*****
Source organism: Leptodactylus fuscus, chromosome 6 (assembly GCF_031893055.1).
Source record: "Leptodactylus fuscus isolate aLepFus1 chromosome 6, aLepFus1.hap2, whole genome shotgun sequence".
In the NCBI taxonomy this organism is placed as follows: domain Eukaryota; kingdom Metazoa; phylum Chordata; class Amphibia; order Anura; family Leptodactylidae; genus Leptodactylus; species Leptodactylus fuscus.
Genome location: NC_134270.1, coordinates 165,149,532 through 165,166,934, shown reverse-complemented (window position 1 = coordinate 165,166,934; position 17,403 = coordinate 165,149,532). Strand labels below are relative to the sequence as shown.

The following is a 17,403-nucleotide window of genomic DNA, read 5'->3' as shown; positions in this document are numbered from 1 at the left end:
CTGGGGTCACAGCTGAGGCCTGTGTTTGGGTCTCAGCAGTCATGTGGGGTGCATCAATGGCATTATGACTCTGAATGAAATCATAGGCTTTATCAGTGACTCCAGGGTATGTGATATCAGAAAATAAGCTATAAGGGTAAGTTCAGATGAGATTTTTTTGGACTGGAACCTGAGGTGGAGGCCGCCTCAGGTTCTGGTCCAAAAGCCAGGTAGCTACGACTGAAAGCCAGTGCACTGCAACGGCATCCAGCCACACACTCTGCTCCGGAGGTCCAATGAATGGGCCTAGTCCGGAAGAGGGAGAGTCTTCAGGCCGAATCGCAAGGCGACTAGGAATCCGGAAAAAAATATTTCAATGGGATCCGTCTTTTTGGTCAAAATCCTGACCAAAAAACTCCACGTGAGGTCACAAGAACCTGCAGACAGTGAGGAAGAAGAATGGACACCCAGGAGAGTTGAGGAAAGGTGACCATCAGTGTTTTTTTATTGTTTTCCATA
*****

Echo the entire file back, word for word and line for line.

Source organism: Leptodactylus fuscus, chromosome 6 (assembly GCF_031893055.1).
Source record: "Leptodactylus fuscus isolate aLepFus1 chromosome 6, aLepFus1.hap2, whole genome shotgun sequence".
In the NCBI taxonomy this organism is placed as follows: domain Eukaryota; kingdom Metazoa; phylum Chordata; class Amphibia; order Anura; family Leptodactylidae; genus Leptodactylus; species Leptodactylus fuscus.
Genome location: NC_134270.1, coordinates 165,149,532 through 165,166,934, shown reverse-complemented (window position 1 = coordinate 165,166,934; position 17,403 = coordinate 165,149,532). Strand labels below are relative to the sequence as shown.

The following is a 17,403-nucleotide window of genomic DNA, read 5'->3' as shown; positions in this document are numbered from 1 at the left end:
CTGGGGTCACAGCTGAGGCCTGTGTTTGGGTCTCAGCAGTCATGTGGGGTGCATCAATGGCATTATGACTCTGAATGAAATCATAGGCTTTATCAGTGACTCCAGGGTATGTGATATCAGAAAATAAGCTATAAGGGTAAGTTCAGATGAGATTTTTTTGGACTGGAACCTGAGGTGGAGGCCGCCTCAGGTTCTGGTCCAAAAGCCAGGTAGCTACGACTGAAAGCCAGTGCACTGCAACGGCATCCAGCCACACACTCTGCTCCGGAGGTCCAATGAATGGGCCTAGTCCGGAAGAGGGAGAGTCTTCAGGCCGAATCGCAAGGCGACTAGGAATCCGGAAAAAAATATTTCAATGGGATCCGTCTTTTTGGTCAAAATCCTGACCAAAAAACTCCACGTGAGGTCACAAGAACCTGCAGACAGTGAGGAAGAAGAATGGACACCCAGGAGAGTTGAGGAAAGGTGACCATCAGTGTTTTTTTATTGTTTTCCATA